The Bacon Buying Guide

Learn about the different varieties of bacon so you know which slices to look for at the store.

Which cut?  

Bacon comes from pork belly, but the cuts vary:



Regular bacon is sliced about 1/16 inch thick. It's all-purpose — great for frying in single strips and for most other applications.



These strips are about twice as thick as standard bacon, so small pieces hold their shape much better in pastas and soups. Use some as the base for spaghetti carbonara. 



Made from pork belly cut close to the bone, this bacon has about 30 percent less fat than standard bacon. Use it in recipes like Sunny Anderson's bacon-wrapped bratwursts — they're plenty moist without the extra fat.



This bacon has not been sliced, so you can buy just the amount you need and chop it into any size piece. Ask for it at the butcher counter.



Which cure?

Pork belly must be cured in salt to become bacon, but the type of curing varies. Here's how to decode a label:

  • Wet-Cured Most commercial bacon is wet-cured, meaning it is brined in salt water with sodium nitrite, a preservative. (Some manufacturers inject the brine into the meat, which is called pumped bacon.)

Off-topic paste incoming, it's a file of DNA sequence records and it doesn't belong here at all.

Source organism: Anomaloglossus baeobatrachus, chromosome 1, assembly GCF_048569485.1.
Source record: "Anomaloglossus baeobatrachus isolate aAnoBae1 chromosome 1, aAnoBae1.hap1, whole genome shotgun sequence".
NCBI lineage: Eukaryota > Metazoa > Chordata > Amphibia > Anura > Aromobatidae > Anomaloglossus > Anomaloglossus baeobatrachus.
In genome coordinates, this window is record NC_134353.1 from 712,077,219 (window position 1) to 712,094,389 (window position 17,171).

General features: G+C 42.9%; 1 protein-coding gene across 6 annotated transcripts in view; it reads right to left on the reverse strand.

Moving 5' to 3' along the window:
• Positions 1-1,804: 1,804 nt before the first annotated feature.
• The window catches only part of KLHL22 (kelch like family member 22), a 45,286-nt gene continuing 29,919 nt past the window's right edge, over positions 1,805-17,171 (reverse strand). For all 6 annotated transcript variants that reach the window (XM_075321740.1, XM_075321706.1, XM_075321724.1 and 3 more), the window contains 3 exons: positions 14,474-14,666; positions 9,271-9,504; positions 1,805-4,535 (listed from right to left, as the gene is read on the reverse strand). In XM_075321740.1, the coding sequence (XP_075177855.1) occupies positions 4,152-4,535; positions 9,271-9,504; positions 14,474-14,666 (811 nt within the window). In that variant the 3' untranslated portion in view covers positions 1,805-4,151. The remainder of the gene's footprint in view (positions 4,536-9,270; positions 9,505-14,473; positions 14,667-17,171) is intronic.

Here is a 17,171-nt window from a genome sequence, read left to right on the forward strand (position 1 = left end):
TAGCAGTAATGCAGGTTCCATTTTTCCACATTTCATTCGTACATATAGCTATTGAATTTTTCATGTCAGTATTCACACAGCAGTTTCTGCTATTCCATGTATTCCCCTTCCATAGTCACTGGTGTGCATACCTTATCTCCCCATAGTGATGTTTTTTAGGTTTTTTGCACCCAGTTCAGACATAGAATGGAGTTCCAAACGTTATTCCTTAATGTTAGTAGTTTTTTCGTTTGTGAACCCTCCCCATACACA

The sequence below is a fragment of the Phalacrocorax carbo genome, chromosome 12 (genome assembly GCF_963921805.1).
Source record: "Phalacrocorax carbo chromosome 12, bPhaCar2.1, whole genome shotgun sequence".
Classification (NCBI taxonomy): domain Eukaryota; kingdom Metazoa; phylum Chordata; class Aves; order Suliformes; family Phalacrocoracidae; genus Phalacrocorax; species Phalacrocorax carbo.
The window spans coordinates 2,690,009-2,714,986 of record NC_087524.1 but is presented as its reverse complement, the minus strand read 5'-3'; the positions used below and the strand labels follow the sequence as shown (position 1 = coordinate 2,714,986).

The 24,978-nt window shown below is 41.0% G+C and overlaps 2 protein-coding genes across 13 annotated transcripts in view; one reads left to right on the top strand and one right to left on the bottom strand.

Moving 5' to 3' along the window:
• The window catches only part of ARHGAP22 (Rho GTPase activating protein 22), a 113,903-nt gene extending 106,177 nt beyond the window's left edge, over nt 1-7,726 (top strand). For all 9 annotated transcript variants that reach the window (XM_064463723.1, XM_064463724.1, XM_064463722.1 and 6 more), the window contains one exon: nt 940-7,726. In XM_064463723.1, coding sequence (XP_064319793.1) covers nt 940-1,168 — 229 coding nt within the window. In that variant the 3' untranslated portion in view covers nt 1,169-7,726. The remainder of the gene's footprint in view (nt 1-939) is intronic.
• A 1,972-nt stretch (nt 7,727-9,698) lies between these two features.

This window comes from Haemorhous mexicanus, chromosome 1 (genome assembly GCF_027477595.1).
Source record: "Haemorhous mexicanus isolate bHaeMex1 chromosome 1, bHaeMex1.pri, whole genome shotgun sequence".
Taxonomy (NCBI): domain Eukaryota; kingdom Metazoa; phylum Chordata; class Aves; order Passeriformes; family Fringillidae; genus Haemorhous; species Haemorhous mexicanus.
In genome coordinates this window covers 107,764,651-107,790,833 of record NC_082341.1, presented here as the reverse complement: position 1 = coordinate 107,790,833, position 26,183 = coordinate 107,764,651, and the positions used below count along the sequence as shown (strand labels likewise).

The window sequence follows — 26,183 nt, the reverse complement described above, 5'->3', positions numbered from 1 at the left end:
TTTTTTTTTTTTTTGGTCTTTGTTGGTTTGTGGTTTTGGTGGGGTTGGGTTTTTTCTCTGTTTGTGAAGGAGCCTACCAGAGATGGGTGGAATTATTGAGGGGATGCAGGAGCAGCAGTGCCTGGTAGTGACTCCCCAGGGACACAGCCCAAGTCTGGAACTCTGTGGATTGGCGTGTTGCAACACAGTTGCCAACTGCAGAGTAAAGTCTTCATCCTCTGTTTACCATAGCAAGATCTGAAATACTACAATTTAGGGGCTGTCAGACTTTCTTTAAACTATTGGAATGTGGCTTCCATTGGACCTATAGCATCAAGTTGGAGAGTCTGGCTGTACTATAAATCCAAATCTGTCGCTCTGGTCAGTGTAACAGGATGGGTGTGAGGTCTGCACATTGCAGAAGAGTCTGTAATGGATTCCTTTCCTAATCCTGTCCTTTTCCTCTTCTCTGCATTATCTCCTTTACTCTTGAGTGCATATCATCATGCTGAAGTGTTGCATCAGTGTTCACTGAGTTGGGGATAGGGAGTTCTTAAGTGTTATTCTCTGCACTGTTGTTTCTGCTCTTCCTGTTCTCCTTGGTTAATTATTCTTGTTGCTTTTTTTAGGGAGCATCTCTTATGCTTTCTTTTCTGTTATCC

• Dry-Cured For this traditional but less common method, bacon is rubbed with salt, sodium nitrite, sugar and spices. Learn how to dry-cure bacon from Michael Symon.
  • Uncured This is a misnomer: All bacon is cured in salt. Bacon labeled "uncured" has been preserved with naturally occurring nitrites from celery juice or powder, not chemical additives.

Bacon Cousins


Canadian bacon is smoked, fully cooked pork loin; it tastes more like ham than standard bacon and can be used like deli meat. Although it's ready to eat, Canadian bacon is usually warmed before serving. Food Network Magazine uses it in their meatball appetizer.


Pancetta, sometimes called Italian bacon, is cured pork belly like American bacon, but it is not smoked. It's rolled into spirals, then sliced or diced for cooking. Try tossing it in a salad.




Does the wood matter?

Some large producers use liquid smoke as a shortcut, but Food Network Magazine has noticed more and more bacon on the shelf with labels touting different types of wood-smoking. In their research for this issue, they found hickory-smoked bacon to be the most classic tasting. But the editors also loved the mild flavor of cherrywood-smoked bacon and thought applewood-smoked bacon had a nice, subtle fruity taste.